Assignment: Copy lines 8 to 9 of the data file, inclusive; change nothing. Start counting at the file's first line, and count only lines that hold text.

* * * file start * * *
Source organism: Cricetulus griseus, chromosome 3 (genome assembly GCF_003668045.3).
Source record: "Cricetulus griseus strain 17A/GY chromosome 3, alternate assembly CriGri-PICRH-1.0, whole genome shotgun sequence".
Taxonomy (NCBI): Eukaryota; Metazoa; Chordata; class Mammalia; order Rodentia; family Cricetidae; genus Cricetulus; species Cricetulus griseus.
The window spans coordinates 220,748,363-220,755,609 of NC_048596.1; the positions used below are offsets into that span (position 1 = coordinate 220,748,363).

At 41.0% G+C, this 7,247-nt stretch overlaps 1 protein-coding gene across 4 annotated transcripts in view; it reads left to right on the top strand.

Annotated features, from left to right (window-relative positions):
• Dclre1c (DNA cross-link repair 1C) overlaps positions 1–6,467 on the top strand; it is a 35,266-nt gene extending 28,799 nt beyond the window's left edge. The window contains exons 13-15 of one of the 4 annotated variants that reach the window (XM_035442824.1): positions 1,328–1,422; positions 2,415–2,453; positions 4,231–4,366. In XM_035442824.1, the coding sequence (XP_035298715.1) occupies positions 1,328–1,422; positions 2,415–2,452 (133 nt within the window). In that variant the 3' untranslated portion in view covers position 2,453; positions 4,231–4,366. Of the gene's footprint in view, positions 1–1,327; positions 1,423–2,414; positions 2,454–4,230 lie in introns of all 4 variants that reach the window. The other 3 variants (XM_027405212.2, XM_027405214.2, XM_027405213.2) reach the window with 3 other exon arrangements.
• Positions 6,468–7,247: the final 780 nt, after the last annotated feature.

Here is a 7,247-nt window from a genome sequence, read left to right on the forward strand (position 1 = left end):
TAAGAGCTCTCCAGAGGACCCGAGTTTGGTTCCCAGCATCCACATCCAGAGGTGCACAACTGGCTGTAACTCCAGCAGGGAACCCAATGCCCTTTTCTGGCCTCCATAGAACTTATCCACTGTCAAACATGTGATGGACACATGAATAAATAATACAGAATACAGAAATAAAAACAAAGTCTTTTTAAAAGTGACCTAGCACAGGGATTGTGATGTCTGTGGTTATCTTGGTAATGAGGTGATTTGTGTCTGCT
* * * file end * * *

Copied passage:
• Positions 6,468–7,247: the final 780 nt, after the last annotated feature.

Here is a 7,247-nt window from a genome sequence, read left to right on the forward strand (position 1 = left end):